Reading through A Wizard’s Gambit for the … I don’t know how many times I’ve read it. But anyway, on this final proof-reading pass, I’ve picked up some spots that needed to be cleaned up. Bits of words I forgot to delete through the editing process, or entire sentences that didn’t seem to fit as well as I’d like anymore. Even that promotional video I just linked isn’t entirely up-to-date anymore. I had my aunt go through the lines back when we were putting the video together, separate from the rest of the story. But things change through the course of reading/editing. My favourite mistake I’ve caught so far is this one:
If there’s one lesson I’ve learned over the course of bringing out two books, it’s that you shouldn’t rush.
I learned that the hard way with A Noble’s Quest. I got it professionally edited, then published it.
But back then I didn’t have all the writing contacts I do now, or the knowledge I’ve gained over time. I still don’t know everything (far from it!), but going too fast because you’re eager to get a book out won’t help you.
I hate lists that authors give with advice. Everyone has their own way of doing things, and different things work for different people.
- Drink coffee.
- Drink alcohol.
- Write in the morning.
- Write at night.
- Have a quiet space.
- Work in a coffee shop.
- Write every day.
- Write when you’re inspired.
- Write a blog.
- Start with fan fiction.
All that stuff is personal preference, not rules, even if the writer’s a jerk about it and tries to shove the belief down your throat. Sure, that’s what worked for them, but you are not them. There are probably as many different ways of writing as there are writers.
That said, there are common undercurrents running through a lot of the advice, and through my own experience (take that with a grain of salt) I’ve narrowed them down to these…
|They work for me!
1) Put out the best work you can.
That might sound silly. Of course we want to put our best foot forward, but it’s central to pretty much every point I’m going to make.
2) Don’t edit your own work.
You know what you meant to write. When you’re reading your own writing, you will probably be blind to a lot of errors – my common problems are: repetitive wording, and using too many words when fewer are more effective. I miss that stuff every time. That’s why it’s vital to have an editor or two.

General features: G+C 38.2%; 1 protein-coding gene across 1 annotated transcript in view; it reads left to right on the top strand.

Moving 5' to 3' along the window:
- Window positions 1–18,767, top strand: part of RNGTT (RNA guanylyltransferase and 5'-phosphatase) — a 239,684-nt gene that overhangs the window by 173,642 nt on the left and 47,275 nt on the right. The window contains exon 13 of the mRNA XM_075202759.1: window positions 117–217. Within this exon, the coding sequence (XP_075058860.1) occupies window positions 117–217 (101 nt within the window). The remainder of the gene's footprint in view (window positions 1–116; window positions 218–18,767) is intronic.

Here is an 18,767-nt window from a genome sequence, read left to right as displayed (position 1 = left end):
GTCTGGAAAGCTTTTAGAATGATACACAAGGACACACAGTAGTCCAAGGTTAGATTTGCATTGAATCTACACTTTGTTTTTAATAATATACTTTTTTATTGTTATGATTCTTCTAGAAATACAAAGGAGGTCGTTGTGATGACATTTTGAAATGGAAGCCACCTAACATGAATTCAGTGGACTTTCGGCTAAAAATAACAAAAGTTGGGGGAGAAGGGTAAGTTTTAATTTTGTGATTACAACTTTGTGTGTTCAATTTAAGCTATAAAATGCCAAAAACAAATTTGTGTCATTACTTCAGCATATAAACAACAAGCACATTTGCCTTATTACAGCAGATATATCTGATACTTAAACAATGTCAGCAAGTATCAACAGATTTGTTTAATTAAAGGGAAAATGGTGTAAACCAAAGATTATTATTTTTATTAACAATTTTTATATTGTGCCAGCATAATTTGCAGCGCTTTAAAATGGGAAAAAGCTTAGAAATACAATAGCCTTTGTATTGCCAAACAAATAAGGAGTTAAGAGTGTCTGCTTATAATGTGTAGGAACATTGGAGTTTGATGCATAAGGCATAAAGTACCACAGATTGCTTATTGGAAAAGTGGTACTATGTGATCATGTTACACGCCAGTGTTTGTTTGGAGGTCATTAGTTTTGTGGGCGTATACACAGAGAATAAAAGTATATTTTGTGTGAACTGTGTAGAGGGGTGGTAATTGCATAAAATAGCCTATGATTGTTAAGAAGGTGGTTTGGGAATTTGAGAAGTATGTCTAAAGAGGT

I know some people with high levels of language education think they don’t need editors. They might be right. But for the rest of us, editors are your friends. I’ve read too many indie books that didn’t see an editor – actually, I haven’t read them. I start, then stop after a chapter or two. Do you really want your potential readers tossing your book and never looking at anything you write ever again?
3) Don’t send a line editor your first draft.
Your first draft should be treated like garbage, not worth the pixels it was constructed with. I’m serious. Go through it at least three times yourself until you can’t find anything wrong with it. Then send it to beta readers to see if it makes sense. Sending a bad story with plot holes out to an editor for sentence structure and grammar checking isn’t going to make your story good.
4) Don’t have “yes men” for beta readers.
If you give it to your spouse, sibling, parent, aunt, etc with the hopes that they will tell you it’s a marvelous work with no errors whatsoever, just don’t. Find the most brutally honest people you know – maybe other writers – and get them to shred it. Now, if someone from that list doesn’t have a problem being honest with you and saying your writing needs work in various spots through the book, that’s fine.
Personally, I send my book to my dad because he’s read so many fantasy/sci-fi books I can’t begin to count them, and he’s very honest in his feedback. But would I send my book to my mom for beta reading? Bless her, I love her to bits, but she doesn’t have a mean bone in her body and hearing the book is great on my first try isn’t going to help me put out my best work. She can enjoy the final product.
5) Don’t take it personally.
Odds are, you haven’t created a masterpiece. Even after going through it yourself, and having beta readers critique it, it needs work. But at this point, you won’t be wasting your money going for editing… unless you go into it thinking you’re God’s gift to writing.